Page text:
Trump Has Achieved His Goal of Abolishing Asylum

The pandemic has added one more insurmountable hurdle for asylum-seekers.

A crowd of women and kids walk across a bridge.
Migrants are turned away from the border crossing in Ciudad Juárez. Paul Ratje/Getty Images

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President Trump has taken advantage of the COVID-19 crisis to finally achieve his goal of foreclosing asylum for migrants fleeing violence in Central America and Mexico.

Two weeks ago, the Department of Homeland Security (purportedly at the direction of the Centers for Disease Control and Prevention) announced that it would bar entry to all migrants crossing the southern border in order to limit the spread of the coronavirus. Migrants arrested at the border without documents would  be quickly repatriated to their countries of origin. Simultaneously, the United States and Mexican officials mutually determined that non-essential travel between the two countries would be halted indefinitely. The Department of Health and Human Services, which is responsible for unaccompanied migrant children also announced that children were being quickly returned to their home countries on a “case by case basis,” rather than being admitted and considered for asylum in the United States. And in addition to closing the Mexican border to nonessential traffic, the United States has shut off access for anyone trying to claim asylum at the border. This includes more than 60,000 asylum seekers who have been forced to remain in Mexico under MPP (Migrant Protection Protocols) in dangerous conditions along the southern border. Now the people who were about to go before a judge to make their case – after waiting for months in crowded and unsanitary refugee camps – have been told that their hearings are postponed until at least May 1.

The Trump administration has been single-minded in its goal to eliminate asylum. In the final year of the Obama administration (fiscal year 2017), 120,815 asylum applications were filed in immigration courts by individuals facing deportation. In the first year of the Trump administration, the number fell to 110,469–an immediate signal that fewer migrants were able to seek asylum. By the end of 2018, immigration courts were denying asylum to 75 percent of applicants under guidance of the attorney general, compared to about 55 percent denials during the Obama era. Even before the coronavirus-related guidelines, the Trump administration’s efforts at the border and new guidelines on gang and domestic violence made it effectively impossible for asylum seekers to succeed in the United States.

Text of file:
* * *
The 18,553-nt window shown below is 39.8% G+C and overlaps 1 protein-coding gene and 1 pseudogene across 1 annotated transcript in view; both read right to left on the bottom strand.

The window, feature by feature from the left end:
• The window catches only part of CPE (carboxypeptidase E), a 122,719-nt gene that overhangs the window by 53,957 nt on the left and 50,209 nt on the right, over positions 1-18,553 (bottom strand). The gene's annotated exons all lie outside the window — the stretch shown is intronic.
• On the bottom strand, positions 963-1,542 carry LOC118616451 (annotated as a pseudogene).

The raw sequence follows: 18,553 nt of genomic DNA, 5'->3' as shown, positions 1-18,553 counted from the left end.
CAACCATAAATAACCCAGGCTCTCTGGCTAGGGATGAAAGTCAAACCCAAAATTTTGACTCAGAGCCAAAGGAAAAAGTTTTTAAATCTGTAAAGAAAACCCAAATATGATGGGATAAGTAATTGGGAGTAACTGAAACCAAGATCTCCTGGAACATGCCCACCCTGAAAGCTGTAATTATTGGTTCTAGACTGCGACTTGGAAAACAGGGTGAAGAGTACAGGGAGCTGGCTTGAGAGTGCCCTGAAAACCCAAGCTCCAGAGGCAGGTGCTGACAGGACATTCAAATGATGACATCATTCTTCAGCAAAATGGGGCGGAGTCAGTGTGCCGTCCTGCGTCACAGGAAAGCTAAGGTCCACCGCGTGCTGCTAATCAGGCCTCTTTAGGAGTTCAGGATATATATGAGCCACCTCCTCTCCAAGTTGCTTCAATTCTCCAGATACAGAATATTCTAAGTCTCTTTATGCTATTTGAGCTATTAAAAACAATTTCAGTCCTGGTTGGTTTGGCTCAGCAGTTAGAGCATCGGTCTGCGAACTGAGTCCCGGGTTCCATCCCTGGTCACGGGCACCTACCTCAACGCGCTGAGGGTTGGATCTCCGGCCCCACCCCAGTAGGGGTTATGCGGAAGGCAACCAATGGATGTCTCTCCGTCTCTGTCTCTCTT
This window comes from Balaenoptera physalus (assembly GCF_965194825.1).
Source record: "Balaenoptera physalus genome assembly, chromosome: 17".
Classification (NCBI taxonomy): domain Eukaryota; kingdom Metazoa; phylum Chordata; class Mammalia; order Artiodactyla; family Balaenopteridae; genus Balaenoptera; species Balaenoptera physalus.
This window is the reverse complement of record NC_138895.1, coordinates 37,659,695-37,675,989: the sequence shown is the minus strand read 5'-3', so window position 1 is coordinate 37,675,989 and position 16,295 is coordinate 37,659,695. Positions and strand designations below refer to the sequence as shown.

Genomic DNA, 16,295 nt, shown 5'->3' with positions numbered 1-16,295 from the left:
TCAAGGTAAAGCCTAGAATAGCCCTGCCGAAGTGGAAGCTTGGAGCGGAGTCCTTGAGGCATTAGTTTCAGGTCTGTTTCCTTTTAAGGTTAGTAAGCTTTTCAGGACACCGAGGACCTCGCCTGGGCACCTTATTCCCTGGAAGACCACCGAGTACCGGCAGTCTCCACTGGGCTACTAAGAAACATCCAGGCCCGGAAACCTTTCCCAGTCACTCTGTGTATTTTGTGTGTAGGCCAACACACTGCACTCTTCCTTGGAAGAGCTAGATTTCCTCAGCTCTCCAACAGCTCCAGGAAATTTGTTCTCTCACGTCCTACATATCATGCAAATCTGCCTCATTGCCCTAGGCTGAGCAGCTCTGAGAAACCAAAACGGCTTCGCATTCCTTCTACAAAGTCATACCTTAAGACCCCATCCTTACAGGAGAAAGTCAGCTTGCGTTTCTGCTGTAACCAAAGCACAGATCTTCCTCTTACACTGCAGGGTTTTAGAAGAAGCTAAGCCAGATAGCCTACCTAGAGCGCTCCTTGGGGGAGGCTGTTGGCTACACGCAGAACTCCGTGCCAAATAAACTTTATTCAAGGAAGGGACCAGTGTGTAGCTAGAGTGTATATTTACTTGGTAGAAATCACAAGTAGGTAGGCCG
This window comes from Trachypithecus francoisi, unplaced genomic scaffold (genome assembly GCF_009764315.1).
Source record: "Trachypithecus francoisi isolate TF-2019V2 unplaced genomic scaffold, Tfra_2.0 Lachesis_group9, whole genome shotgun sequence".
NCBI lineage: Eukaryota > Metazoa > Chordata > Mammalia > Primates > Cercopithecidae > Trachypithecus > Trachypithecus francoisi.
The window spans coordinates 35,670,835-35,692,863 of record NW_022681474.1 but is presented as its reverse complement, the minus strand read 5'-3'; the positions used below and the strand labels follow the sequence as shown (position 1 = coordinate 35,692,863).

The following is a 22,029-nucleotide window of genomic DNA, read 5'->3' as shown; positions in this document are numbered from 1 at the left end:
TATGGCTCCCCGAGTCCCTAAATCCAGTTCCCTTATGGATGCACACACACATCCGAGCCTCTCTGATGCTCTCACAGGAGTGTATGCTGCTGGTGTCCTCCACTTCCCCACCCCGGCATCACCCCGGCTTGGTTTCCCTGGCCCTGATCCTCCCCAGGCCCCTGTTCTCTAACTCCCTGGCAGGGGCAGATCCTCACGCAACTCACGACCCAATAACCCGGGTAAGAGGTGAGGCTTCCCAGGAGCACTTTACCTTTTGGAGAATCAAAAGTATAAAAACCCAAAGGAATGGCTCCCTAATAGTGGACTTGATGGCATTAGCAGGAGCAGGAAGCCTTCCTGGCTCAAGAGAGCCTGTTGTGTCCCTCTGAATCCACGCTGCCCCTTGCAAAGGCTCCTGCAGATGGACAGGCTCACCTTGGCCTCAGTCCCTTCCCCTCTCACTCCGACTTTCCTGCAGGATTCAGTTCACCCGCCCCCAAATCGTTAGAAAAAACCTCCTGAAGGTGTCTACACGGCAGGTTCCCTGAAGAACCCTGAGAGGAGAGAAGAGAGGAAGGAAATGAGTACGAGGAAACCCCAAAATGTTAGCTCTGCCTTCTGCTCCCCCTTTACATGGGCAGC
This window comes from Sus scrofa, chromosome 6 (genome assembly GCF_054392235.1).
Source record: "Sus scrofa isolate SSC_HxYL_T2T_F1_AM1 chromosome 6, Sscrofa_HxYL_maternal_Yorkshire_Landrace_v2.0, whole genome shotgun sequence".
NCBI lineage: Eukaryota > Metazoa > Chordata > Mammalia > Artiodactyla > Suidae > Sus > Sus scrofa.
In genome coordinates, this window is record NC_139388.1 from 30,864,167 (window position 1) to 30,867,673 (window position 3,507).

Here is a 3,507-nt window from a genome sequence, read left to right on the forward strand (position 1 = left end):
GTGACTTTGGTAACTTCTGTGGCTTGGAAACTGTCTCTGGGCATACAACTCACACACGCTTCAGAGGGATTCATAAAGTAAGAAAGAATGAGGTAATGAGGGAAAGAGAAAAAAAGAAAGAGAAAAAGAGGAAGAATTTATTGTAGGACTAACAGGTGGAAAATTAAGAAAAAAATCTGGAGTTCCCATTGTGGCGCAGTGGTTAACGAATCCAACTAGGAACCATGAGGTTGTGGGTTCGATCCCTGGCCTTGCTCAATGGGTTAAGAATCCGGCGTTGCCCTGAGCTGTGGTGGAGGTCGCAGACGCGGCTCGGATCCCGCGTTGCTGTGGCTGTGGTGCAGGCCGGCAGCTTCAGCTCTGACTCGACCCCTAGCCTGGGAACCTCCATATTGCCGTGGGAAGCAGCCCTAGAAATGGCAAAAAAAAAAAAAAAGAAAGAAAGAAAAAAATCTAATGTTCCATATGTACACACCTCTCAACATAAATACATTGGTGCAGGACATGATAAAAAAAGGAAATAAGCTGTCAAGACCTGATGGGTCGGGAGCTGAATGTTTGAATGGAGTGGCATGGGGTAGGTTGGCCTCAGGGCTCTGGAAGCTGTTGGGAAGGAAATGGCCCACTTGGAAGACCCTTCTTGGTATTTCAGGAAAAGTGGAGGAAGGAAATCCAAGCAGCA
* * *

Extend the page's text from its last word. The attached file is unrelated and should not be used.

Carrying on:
Over the years, the administration has created a byzantine tangle of rules that worked in tandem to discourage migrants, put them in danger, and find reasons to turn them away.

In 2018, Customs and Border Protection implemented a metering, or waitlist, system which limits the number of people who can request asylum at a port of entry at a U.S.-Mexico border crossing each day. When asylum seekers present themselves at the border, they are told that they have to turn around and put their name on a waitlist, basically, back in Mexico and wait for their turn to request asylum. They wait weeks or sometimes months just for their opportunity to request asylum. Then, once they formally seek asylum, they are sent back to Mexico under the “Migrant Protection Protocol,” commonly referred to as the Remain in Mexico Policy. Under the policy, which was implemented in 2019, non-Mexican asylum seekers who presented themselves at the border are processed and returned to Mexico and told to wait while backlogged immigration courts work to schedule their hearings. Mexican shelters in dangerous border cities have been completely overrun with people who would have otherwise been released into the U.S. to await hearings. The surrounding neighborhoods of shelters are so dangerous that walking outside could result in kidnapping or death. Over a period of several months, the Human Rights First advocacy group tracked more than 1,000 reported assaults, rapes, kidnappings and other violent crimes committed against asylum seekers in Mexico—likely just the tip of the iceberg.*